History illustrates again and again the soundness of the essential question Hayek and I ask to determine whether an economist really knows what he or she is talking about. For example, we can look at the massive influx of precious metals into Spain after the discovery of the Americas. Far from generating prosperity, this influx made Spain a wasteland, a veritable economic desert which did not achieve the economic prosperity of its neighboring countries until many centuries later. In fact, the arrival of gold drove nominal prices up; that is, it sank the purchasing power of the monetary unit in Spain. As a result, Spanish products ceased to be competitive, and it became much cheaper to buy abroad, so as soon as the gold entered the country, it left our borders to pay for massive imports. As a consequence of this process, the traditional products of the Iberian Peninsula were no longer competitive, and their producers went bankrupt and were forced to emigrate. Remember that there were basically three professional routes a person could take in Spain at that time: “the church, the sea, or the royal household.” In other words, one could become a clergyman or enter a convent and live on ecclesiastical benefices, cross the Atlantic in search of one’s fortune in the Americas, or serve the king as a soldier in Flanders. All of this accounts for the traditional economic backwardness of Spain, its relative lethargy and underdevelopment for centuries.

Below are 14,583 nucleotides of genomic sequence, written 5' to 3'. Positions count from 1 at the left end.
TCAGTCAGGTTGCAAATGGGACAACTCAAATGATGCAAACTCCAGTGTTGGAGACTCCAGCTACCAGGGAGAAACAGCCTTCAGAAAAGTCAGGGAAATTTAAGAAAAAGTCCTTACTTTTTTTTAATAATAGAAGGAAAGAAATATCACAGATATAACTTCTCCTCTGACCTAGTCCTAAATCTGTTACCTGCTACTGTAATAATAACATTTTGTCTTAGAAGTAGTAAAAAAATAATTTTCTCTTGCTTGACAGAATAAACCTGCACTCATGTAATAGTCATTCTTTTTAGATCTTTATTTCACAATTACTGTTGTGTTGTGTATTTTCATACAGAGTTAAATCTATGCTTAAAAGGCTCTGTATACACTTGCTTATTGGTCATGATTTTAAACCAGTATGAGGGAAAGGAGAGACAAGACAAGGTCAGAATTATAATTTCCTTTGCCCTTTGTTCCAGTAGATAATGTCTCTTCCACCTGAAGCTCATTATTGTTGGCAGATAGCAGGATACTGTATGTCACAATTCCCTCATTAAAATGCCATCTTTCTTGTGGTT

Another historical illustration is provided by the emergence of fractional-reserve banking: another attempt — at first a private one, and later in cooperation with central banks and public authorities — to inject money based on the notion that the economy benefits from such injections. In other words, the idea is that creating loans from nothing without the backing of real saving is something positive and favorable, and any number of economists have defended it — even such renowned economists as Joseph Alois Schumpeter, who, therefore, would not pass my test, either, and would fail my exam. However, we will not now discuss the destabilizing effects fractional-reserve banking exerts on the economic system. You are already familiar with the content of my book Money, Bank Credit, and Economic Cycles and the essential arguments developed in it.
Finally, another very clear illustration of the importance of our test can be found in the wild monetary manipulations and injections with which authorities around the world have reacted to the Great Recession of 2008. This reaction reaches its pinnacle in what we will refer to as the “Japanese economic illness” or the “malady of economic Japanization.” What does this syndrome or disease, this “Japanese economic illness,” consist of? We will first take a look at its symptoms and then theoretically analyze them from the perspective of the Austrian School. Then we will consider the extent to which this illness is contagious and a risk exists of transmission to other economic areas, specifically to the European Union. But before we begin to analyze the symptoms of this sickness, let us outline the immediate historical background of the Japanese economy.
The Background of the Current Japanese Economy